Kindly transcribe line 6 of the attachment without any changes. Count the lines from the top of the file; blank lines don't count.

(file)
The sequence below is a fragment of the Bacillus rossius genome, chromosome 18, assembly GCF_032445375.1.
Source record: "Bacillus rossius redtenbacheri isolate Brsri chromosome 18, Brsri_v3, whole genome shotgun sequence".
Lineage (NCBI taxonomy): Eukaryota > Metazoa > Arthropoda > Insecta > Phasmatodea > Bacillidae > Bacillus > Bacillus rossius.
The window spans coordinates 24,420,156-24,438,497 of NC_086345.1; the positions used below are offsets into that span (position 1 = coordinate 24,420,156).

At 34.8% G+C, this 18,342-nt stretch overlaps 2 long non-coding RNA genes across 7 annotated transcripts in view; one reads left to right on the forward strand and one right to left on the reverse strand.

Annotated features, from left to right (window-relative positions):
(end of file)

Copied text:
Annotated features, from left to right (window-relative positions):